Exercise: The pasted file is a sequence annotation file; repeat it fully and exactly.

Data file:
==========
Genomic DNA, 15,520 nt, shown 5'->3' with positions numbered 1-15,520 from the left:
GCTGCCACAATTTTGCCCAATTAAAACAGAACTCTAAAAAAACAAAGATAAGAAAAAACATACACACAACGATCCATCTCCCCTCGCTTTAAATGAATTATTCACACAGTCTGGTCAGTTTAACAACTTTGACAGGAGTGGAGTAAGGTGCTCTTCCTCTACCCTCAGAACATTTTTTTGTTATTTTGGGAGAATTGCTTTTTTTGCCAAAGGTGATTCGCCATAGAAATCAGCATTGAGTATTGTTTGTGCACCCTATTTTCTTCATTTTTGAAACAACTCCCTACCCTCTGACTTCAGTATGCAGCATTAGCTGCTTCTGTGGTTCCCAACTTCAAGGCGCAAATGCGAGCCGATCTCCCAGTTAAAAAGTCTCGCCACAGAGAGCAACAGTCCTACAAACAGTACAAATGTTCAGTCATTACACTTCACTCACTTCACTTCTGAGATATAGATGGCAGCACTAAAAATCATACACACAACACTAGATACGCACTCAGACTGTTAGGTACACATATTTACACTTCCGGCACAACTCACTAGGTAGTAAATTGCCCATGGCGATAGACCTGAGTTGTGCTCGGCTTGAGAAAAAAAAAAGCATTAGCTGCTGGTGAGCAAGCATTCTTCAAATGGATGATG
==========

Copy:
Genomic DNA, 15,520 nt, shown 5'->3' with positions numbered 1-15,520 from the left:
GCTGCCACAATTTTGCCCAATTAAAACAGAACTCTAAAAAAACAAAGATAAGAAAAAACATACACACAACGATCCATCTCCCCTCGCTTTAAATGAATTATTCACACAGTCTGGTCAGTTTAACAACTTTGACAGGAGTGGAGTAAGGTGCTCTTCCTCTACCCTCAGAACATTTTTTTGTTATTTTGGGAGAATTGCTTTTTTTGCCAAAGGTGATTCGCCATAGAAATCAGCATTGAGTATTGTTTGTGCACCCTATTTTCTTCATTTTTGAAACAACTCCCTACCCTCTGACTTCAGTATGCAGCATTAGCTGCTTCTGTGGTTCCCAACTTCAAGGCGCAAATGCGAGCCGATCTCCCAGTTAAAAAGTCTCGCCACAGAGAGCAACAGTCCTACAAACAGTACAAATGTTCAGTCATTACACTTCACTCACTTCACTTCTGAGATATAGATGGCAGCACTAAAAATCATACACACAACACTAGATACGCACTCAGACTGTTAGGTACACATATTTACACTTCCGGCACAACTCACTAGGTAGTAAATTGCCCATGGCGATAGACCTGAGTTGTGCTCGGCTTGAGAAAAAAAAAAGCATTAGCTGCTGGTGAGCAAGCATTCTTCAAATGGATGATG